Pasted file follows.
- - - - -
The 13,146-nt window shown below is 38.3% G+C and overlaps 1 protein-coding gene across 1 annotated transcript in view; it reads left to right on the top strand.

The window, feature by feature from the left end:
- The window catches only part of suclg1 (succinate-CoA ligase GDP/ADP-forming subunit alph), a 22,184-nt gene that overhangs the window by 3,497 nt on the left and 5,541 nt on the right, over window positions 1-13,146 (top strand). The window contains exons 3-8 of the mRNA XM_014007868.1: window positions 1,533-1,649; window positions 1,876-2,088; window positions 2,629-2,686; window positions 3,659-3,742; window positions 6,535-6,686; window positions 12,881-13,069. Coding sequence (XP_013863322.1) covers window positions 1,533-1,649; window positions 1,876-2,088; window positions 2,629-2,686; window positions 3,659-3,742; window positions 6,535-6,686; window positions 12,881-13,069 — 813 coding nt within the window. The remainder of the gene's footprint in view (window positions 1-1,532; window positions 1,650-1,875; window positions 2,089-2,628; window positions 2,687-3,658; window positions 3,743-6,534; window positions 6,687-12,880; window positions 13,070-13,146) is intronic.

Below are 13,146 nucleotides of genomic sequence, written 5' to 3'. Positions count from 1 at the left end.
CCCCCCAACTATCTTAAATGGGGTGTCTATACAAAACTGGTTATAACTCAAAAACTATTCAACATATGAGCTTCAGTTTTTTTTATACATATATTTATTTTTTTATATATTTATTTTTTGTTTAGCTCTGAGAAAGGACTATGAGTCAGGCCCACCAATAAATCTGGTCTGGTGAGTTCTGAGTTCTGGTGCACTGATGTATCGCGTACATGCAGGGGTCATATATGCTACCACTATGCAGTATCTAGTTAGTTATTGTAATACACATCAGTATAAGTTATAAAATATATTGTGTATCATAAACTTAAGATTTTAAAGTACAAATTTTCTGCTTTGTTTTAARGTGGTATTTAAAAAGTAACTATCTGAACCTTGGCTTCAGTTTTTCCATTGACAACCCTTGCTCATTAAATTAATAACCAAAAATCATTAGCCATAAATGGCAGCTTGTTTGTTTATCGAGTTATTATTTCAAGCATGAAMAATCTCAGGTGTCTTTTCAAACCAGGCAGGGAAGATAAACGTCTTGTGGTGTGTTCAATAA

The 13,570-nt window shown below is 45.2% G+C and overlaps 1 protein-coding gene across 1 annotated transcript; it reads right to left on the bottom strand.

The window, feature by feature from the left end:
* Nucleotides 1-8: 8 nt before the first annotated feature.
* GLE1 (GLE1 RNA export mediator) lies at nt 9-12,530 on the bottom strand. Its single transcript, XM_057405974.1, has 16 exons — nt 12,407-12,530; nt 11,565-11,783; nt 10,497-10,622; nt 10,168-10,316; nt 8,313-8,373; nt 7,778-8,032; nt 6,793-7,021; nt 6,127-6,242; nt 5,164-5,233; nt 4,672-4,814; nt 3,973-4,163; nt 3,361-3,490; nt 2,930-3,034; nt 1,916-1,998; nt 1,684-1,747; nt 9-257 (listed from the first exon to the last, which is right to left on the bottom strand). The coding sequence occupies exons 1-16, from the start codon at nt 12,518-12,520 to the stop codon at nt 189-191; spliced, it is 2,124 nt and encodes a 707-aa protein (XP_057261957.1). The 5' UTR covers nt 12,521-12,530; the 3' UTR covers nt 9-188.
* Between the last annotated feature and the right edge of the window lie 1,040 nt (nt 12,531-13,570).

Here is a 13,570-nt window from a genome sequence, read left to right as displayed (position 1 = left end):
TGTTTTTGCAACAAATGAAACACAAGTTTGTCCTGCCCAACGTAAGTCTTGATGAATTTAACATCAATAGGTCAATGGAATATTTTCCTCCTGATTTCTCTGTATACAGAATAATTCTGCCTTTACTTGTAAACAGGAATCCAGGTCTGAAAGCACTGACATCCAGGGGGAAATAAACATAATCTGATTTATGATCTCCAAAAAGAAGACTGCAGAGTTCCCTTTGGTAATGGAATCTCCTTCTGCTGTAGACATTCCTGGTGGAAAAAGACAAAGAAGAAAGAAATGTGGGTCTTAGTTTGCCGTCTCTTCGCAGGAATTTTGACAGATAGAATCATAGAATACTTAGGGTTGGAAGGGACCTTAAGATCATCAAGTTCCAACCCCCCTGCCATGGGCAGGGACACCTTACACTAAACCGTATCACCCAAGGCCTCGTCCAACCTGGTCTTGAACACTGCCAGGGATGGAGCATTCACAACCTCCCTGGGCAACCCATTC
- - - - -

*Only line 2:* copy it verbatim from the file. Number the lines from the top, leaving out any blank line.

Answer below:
The window, feature by feature from the left end: